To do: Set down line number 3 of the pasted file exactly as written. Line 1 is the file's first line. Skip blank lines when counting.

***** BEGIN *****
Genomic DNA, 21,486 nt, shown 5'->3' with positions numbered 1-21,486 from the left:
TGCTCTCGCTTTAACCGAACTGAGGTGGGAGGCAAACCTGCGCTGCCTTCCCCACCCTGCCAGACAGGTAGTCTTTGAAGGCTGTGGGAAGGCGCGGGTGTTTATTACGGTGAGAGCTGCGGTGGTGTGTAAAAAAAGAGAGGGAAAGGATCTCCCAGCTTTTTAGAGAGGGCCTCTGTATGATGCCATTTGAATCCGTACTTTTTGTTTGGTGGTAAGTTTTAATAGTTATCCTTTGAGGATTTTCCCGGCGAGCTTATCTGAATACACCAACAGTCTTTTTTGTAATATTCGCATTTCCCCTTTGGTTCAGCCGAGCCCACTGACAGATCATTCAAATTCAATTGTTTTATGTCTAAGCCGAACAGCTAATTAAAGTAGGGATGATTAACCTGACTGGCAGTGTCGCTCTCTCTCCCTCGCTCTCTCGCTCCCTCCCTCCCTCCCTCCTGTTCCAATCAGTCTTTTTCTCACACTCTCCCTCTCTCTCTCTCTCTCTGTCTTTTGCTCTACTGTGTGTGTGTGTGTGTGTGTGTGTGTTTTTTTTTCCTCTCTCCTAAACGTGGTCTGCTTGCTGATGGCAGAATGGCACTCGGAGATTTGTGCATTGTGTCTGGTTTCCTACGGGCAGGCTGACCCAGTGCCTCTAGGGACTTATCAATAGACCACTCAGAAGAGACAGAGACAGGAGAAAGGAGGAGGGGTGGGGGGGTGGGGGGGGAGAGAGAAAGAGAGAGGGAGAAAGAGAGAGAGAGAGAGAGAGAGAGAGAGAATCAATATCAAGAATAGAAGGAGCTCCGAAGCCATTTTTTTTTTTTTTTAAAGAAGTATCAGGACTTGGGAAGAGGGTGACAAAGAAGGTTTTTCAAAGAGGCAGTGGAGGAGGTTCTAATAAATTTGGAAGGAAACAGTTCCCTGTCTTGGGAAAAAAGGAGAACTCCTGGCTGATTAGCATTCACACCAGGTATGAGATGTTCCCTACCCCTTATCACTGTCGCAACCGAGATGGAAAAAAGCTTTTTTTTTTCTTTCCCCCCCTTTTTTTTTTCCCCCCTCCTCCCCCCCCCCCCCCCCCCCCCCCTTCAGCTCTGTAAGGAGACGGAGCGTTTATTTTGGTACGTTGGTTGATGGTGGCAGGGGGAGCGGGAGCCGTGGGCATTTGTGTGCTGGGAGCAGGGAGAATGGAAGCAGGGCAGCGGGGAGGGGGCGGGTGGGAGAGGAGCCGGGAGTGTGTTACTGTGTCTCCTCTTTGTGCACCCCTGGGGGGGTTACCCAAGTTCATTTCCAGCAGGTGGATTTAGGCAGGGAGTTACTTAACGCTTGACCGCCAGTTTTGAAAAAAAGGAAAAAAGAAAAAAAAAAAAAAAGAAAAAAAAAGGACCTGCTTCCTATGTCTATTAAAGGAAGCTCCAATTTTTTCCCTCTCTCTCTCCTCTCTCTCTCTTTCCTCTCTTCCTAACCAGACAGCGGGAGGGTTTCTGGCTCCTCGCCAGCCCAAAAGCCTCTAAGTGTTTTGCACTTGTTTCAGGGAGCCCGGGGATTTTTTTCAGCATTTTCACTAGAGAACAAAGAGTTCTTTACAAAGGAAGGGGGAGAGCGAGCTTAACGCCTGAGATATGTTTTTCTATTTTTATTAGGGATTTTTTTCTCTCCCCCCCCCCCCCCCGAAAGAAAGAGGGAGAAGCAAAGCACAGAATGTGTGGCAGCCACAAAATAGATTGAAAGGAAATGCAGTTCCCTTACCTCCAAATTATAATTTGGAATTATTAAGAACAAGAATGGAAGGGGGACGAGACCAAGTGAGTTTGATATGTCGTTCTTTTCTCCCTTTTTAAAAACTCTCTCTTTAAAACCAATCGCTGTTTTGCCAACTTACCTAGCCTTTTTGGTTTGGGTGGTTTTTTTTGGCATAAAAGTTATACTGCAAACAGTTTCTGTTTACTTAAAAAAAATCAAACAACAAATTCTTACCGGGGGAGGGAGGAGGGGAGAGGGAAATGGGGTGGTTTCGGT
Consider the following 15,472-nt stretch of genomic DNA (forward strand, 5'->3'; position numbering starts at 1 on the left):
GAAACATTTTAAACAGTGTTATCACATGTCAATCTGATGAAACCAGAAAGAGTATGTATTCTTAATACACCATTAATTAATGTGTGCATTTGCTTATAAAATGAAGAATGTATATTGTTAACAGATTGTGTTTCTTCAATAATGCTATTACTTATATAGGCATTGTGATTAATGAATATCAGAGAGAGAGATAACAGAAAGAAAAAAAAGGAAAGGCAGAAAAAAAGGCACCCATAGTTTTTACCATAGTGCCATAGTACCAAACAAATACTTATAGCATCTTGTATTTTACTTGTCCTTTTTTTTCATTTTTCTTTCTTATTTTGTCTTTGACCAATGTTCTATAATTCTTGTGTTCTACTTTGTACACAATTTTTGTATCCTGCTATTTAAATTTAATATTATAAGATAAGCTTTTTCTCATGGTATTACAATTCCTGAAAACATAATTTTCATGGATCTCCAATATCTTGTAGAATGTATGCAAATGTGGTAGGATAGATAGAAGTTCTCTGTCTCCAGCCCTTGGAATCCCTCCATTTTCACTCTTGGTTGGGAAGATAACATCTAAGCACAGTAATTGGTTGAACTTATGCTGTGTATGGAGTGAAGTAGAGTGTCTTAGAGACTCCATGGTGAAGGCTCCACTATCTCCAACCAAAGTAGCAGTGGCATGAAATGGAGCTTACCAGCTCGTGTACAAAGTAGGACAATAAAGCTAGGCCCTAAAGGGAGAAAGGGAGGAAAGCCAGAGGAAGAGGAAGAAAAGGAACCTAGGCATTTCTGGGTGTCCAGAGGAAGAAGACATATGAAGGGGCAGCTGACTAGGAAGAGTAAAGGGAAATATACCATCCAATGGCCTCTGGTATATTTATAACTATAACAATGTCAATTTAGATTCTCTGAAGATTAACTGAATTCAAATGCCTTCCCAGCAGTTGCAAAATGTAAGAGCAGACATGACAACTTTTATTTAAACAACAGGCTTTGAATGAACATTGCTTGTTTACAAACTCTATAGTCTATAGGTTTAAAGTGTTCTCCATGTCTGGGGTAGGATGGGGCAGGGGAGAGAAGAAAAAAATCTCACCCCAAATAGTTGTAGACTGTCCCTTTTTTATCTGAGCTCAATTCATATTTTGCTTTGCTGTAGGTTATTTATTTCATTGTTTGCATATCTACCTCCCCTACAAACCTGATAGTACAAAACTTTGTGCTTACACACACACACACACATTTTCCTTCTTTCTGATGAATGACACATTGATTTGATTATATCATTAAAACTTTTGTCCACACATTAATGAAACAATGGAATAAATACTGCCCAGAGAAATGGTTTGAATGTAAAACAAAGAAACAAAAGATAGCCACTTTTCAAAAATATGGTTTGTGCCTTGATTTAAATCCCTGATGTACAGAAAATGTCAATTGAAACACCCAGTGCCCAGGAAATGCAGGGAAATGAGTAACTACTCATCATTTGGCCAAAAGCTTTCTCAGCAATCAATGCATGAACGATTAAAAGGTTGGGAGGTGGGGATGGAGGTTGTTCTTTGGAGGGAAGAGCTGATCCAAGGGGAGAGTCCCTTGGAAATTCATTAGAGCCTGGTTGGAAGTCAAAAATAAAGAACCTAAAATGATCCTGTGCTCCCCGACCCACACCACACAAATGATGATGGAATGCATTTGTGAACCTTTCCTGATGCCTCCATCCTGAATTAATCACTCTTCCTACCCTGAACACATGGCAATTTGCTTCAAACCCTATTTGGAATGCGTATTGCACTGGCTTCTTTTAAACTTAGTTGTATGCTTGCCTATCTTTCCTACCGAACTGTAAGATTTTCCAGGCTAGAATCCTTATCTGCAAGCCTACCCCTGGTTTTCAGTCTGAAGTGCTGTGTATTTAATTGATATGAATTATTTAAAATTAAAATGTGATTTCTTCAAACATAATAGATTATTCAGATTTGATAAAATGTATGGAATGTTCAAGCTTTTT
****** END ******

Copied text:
Consider the following 15,472-nt stretch of genomic DNA (forward strand, 5'->3'; position numbering starts at 1 on the left):